Wednesday, 22nd March 2023 09:38
Home / Events / Marchington marches on as Skrbic and Su depart

The World Series of Poker (WSOP) Main Event final is well and truly up and running–and we’re very quickly down to seven players after near back-to-back knockouts. Both Milos Skrbic and Timothy Su are on the rail, losing their stacks to the two dominant players.

Garry Gates took from Skrbic to end the Serbian’s day in ninth, and then Su lost a flip to Hossein Ensan. The rich get richer, and even the “poor” now walk away with $1 million and $1.25 million, respectively.

Skrbic told reporters after his elimination that he had lost seven all-in confrontations in a row, the last of which was the first time that he was the player under threat.

“I’m still in shock,” Skrbic said. “It was fun, for sure, somehow I’m happy with every decision I made in the whole tournament. I wouldn’t change anything.”

Milos Skrbic: Ninth place, for $1 million

His final hand came about when action folded to Gates in the small blind and he moved in, covering the 17.4 million Skrbic had behind. Skrbic found A‚ô† J‚ô• and made a quick call, but Gates had him pipped with A‚ô£ Q‚ô• . The board offered no salvation to Skrbic.

“I just busted in a huge cooler,” Skrbic said. “I really tried to do it for the people of Serbia. I know there’s a lot of people there watching me, hoping that I can win. It wasn’t up to me, clearly.”

For all that, he couldn’t find a bad word to say about anything regarding his World Series experience, acknowledging to get to this stage of a tournament of this magnitude represented a huge success.

“Tournaments are rough,” he said. “It’s very bad when you run bad in tournaments, but it’s definitely fun when you run like me, deep run everything. You are always disappointed unless you win.”

He added: “I have fun all the time. That’s just the way I am. The way I play, I do a bunch of stuff that other pros don’t do. I learn to extract the best from it. I just enjoy myself, I didn’t have stress at all.”

A cash game player by trade, he said he will likely return to that format, or focus on his business — an environmental charging company — more if he takes some time away from poker.

“I couldn’t do anything better,” he said. “I might drink every day for the next year.”


Only a few hands later, the stands around the final table erupted again when Su open pushed for 17.7 million with 3‚ô¶ 3‚ô£ and was called by Ensan’s A‚ô¶ J‚ô† . This flip went in favour of the big stack too when the dealer put a jack on the flop and another on the river, sealing the deal for Ensan.

Su too was clearly disappointed, but also entirely reasonable about how things panned out.

“Once you’ve chosen to play poker, you’re playing poker and win or lose that’s just part of the game,” he said. “That’s bound to happen whether you’re the best player in the world, the worst player in the world, there’s a lot of luck involved, so you’re bound to sometimes just lose. That happens. It doesn’t really bother me knowing that’s a possible and also likely outcome. People might just underestimate it.”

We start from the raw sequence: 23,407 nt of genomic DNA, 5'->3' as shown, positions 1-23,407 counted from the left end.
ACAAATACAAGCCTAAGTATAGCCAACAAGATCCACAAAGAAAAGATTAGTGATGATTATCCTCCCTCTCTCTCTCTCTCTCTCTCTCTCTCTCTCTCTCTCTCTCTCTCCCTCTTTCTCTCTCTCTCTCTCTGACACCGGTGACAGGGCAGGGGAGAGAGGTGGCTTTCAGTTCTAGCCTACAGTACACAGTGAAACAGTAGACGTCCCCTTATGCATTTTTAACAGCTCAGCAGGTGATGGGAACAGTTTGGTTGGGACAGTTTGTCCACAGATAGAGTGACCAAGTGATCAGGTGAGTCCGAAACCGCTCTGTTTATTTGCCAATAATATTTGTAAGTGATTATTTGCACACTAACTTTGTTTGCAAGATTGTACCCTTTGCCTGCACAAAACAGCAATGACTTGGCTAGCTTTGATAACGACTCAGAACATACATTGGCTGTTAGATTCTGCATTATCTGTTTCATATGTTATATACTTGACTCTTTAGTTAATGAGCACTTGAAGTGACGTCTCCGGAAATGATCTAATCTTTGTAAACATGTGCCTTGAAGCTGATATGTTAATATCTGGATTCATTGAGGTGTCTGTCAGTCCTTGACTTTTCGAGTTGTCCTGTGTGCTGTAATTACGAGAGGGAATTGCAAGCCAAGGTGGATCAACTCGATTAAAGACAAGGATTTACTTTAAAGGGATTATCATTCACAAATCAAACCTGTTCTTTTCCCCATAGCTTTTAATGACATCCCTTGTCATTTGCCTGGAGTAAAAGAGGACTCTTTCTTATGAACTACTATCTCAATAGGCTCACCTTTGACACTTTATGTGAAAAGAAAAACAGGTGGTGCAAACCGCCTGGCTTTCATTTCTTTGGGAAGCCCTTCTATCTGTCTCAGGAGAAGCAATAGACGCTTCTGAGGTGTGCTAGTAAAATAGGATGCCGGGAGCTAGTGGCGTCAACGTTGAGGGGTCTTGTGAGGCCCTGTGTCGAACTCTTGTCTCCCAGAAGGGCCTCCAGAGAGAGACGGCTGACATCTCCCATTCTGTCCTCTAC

Timothy Su: No regrets with $1.25 million coming

Su had captivated audiences both in Las Vegas and watching at home by his calm and grace under pressure, as well as a backstory that doesn’t necessarily fit with the archetype of the poker player. Su is a software engineer, who plays three instruments in his spare time, and continued to draw comparisons between his time with the orchestra and at the poker table.

“With all my hobbies and interests and my profession, the way you have to approach those to become proficient or good, whatever that means, is the same thing that applies to poker,” he said. “It’s a lot of talking to people, meeting, studying, trying to figure out how to better yourself each day.”

He added of his experience this week: “There’s no regrets on anything, that’s for sure. In terms of the pots I won and lost, sometimes you can make the best decision and it doesn’t work out and that’s an awesome lesson poker teaches.”

He gave a shout out to the support he’s received from friends and family and said that the final seven should serve up a treat for poker fans. “I think it will be pretty unpredictable because there are a lot of players still in capable of making some pretty crazy moves in certain spots,” he said.

It’s less of a thrill with both Skrbic and Su now departed, but the pressure is only increasing.


The one player to actually win a showdown while under threat so far today was the returning short-stack, Nick Marchington. The young Brit shoved his 19.6 million stack into the middle during the first orbit after Zhen Cai had opened for 3 million. Cai thought about it and called, and this final saw its first showdown, its first race and ultimately its first double up.

Marchington had 10‚ô£ 10‚ô• to Cai’s A‚ô¶ Q‚ô• and a ten spiked on the flop. Cai was drawing dead after the turn and, thanks to a dream start, he soared from ninth to third in the counts. With Hossein Ensan and Gates clear at the top, it was very, very tight from third down. The subsequent quick eliminations of Skrbic and Su only served to prove it.


Stacks at 8pm:

Hossein Ensan, Germany – 208,400,000
Garry Gates, USA – 140,200,000
Alex Livingston, Canada – 48,900,000
Dario Sammartino, Italy – 37,700,000
Zhen Cai, USA – 35,300,000
Kevin Maahs, USA – 27,300,000
Nick Marchington, UK – 17,000,000

WSOP photography by PokerPhotoArchive

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